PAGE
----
Buy the Ford Flex

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Perhaps because of its polarizing looks, the Ford Flex is often overlooked in the large crossover segment. But that’s all the more reason to consider one —it’s a slow-mover on dealership lots, so you’ll likely be able to snag a good deal. The base Flex comes with a V6 making 287 horsepower, plenty for sprite accelerations. But if that’s not enough, Ford will slap a turbocharger on the V6 and boost the horsepower to a whopping 365. The Flex enjoys one of the most pleasant driving experiences from any large crossover, combining smooth power and a sublime ride —perfect for long road trips. As you’d expect from any box-shaped 7 passenger crossover, there’s plenty of space for your whippersnappers, two golden retrievers and all their stuff.

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#6 Don’t buy the Hyundai Elantra

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If Hyundai knows how to do one thing, it’s pack value into a car. With a low starting price, generous set of standard features and option packages that won’t squeeze your wallet dry, it’s tempting to head to your local Hyundai dealer and step into the first Elantra you see. But appearances (however attractive) can be deceiving, and buyers are continuously disappointed with the Elantra’s dull handling and sluggish engine. The same goes for the interior and features: it sounds great on paper, but once you step into the Elantra you can’t help but notice the downscale material and finish quality, as well as subpar electronics. Overall, the Hyundai Elantra and its extensive list of features is like going to an open-bar on new years eve —you think you’re going to leave loaded until you get there and realize all the drinks are watered down. The Elantra is a weak martini.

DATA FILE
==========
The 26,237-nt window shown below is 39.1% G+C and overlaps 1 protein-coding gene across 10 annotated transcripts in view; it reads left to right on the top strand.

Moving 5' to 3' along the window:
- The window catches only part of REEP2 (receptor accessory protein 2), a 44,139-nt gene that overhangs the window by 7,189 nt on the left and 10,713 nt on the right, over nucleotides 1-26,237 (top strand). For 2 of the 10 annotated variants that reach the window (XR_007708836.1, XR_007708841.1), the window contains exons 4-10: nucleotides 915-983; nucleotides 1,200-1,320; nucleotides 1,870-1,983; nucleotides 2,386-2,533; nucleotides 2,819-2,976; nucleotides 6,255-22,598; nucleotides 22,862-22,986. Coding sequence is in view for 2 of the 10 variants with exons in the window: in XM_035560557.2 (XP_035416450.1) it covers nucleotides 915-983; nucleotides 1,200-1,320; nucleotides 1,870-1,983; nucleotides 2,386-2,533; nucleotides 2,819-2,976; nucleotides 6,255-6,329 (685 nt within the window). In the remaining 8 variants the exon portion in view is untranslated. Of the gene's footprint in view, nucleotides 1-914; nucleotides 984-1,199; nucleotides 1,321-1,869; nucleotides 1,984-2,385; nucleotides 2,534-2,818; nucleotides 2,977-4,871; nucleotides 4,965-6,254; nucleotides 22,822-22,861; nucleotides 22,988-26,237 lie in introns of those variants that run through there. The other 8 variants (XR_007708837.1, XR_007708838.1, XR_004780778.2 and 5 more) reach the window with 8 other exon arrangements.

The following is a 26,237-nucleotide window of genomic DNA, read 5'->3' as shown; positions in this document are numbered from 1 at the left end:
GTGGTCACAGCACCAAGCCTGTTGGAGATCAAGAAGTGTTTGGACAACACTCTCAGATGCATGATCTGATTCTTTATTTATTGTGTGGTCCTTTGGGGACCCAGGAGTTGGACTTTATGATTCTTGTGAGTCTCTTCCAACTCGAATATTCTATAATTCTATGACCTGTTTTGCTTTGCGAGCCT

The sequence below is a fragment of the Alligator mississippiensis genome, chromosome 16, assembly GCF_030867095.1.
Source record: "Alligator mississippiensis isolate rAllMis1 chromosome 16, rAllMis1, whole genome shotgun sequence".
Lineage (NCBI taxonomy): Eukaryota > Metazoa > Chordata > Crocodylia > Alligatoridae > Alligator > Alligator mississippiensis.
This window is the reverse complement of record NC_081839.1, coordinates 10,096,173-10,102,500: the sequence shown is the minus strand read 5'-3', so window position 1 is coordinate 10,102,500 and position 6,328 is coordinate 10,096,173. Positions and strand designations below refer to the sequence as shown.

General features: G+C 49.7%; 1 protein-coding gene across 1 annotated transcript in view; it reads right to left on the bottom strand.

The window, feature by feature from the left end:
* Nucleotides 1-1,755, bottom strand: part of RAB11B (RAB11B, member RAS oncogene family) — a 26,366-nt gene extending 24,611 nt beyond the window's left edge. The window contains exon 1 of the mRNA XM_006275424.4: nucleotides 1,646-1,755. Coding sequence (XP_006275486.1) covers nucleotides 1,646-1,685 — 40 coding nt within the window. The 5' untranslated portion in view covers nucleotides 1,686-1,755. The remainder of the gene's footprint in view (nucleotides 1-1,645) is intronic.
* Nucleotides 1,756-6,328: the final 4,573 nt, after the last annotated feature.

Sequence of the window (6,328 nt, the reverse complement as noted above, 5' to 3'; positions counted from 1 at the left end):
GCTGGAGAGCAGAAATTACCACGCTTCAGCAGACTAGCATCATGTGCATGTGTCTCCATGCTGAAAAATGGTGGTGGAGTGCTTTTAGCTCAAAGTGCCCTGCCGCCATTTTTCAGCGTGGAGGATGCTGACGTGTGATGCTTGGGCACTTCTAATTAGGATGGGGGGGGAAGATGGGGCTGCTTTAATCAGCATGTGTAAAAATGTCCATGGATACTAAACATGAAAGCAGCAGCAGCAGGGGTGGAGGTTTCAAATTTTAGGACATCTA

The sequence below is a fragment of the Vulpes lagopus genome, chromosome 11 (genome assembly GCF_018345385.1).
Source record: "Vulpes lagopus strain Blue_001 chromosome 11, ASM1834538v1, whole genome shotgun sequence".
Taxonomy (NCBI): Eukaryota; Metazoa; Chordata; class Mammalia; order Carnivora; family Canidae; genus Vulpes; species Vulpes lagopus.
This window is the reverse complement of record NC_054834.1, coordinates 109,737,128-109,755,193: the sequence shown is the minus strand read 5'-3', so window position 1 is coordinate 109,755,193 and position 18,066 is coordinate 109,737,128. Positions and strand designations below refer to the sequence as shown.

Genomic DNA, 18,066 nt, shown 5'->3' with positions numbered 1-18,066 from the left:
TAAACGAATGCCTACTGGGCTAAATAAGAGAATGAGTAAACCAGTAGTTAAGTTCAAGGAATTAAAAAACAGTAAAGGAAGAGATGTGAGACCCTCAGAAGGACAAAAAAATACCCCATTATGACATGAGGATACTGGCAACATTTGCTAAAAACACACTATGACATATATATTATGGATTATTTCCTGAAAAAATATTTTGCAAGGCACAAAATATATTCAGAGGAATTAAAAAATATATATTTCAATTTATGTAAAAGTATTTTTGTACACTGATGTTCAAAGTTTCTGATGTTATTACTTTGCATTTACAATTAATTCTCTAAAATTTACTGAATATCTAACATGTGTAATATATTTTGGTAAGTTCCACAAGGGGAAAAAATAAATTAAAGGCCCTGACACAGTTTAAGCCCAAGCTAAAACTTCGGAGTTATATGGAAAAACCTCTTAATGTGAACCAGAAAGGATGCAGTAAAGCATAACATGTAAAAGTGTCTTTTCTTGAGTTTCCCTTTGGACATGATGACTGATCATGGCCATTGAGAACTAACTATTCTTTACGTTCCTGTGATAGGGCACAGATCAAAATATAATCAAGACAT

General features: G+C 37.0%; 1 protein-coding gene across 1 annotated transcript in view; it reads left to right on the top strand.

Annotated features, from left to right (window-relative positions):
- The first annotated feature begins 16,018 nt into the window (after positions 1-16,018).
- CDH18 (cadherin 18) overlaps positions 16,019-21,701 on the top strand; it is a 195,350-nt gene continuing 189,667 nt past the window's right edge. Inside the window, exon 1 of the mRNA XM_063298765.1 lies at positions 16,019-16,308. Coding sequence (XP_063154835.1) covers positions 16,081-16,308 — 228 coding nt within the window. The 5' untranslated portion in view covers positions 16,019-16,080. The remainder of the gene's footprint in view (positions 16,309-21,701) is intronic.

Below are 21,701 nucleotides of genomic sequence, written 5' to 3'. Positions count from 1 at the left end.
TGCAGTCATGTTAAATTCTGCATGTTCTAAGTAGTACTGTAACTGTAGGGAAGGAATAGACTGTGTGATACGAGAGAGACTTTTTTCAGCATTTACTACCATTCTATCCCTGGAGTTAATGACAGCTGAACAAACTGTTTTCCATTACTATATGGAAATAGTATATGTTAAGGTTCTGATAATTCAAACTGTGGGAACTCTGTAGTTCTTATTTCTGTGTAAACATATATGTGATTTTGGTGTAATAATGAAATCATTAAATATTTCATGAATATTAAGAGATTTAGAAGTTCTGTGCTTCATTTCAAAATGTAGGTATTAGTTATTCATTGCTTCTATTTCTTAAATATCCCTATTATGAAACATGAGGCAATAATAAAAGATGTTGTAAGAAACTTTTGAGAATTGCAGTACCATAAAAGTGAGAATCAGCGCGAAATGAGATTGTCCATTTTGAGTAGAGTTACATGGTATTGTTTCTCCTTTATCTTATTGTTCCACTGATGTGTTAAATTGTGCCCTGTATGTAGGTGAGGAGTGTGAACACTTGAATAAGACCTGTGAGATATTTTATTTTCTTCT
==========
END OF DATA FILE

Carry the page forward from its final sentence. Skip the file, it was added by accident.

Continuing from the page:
Buy the Mazda 3

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Now here’s a compact sedan that’s not all smoke and mirrors. Things like fuel-efficiency and reliability are pretty easy to accomplish in an economy sedan these days, but to make one fun to drive is truly special. The Mazda 3 is exactly that. With Mazda’s SkyActiv engine making 184 horsepower, the Mazda 3 has plenty of zest to offer. But it also gets up to 31 miles per gallon in the city and 40 on the highway, making it one of the most fuel-efficient sedans in its class. With sport-tuned suspension and sharp steering, the Mazda 3 is the most fun to drive as well. Last but not least, the Mazda 3 boasts a well-appointed interior with electronics that are easy to use, making it our top pick for the compact car class. If all you need is a little more room, check out the Mazda 6.

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#5 Don’t buy the Smart ForTwo

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If you’re considering the Smart ForTwo, it’s probably because you live in a congested city where parking is scarce. Yes, the Smart ForTwo is by far the most park-able car on the road, but that comes at the expense of any usable cargo space. There’s also the issue of the Smart car being awful to drive. Between acceleration that makes a Prius seem like a dragster, a transmission that shifts like it’s just come out of a 10-year coma and road noise comparable to a Willy’s Jeep, the Smart ForTwo is the least pleasant car on the road. Think it’s all worth it because you’re saving money on fuel? Not so fast. The Smart ForTwo’s engine requires premium fuel which is more expensive, canceling out any real savings.

Buy the Chevrolet Spark

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In spite of being one of the least-expensive cars on the road today, the Chevrolet Spark comes with a decent amount of standard equipment. Even on the most basic LS model, you’ll find conveniences like power windows and air conditioning. Stepping into the 1LT will get you keyless entry, cruise control, the MyLink infotainment system with a 7” touch screen, Bluetooth, voice recognition, a USB port and more. The Spark gets up to 31 miles per gallon in the city and 39 on the highway, and you don’t need to use premium fuel. Perhaps best of all, the Spark has seating for 4, so you can have 3 friends instead of 1.

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#4 Don’t buy the Mercedes Benz ML350

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It’s often thought that Mercedes Benz is the epitome of luxury, but other automakers have caught up. The new ML350 luxury SUV is underwhelming or simply average in every category except badge-glory. Performance from the 3.5 liter V6 engine is decent, but thirsty at the pump, yielding 17/22 miles per gallon for AWD models. Even when compared to other midsize SUVs, the ML350 struggles to get around corners. Weak steering feel and excessive body roll are to blame. The single redeeming factor is the gorgeous and user-friendly interior, but the overall package makes paying thousands of dollars extra for the three-pointed star seem a bit silly.

Buy the Acura MDX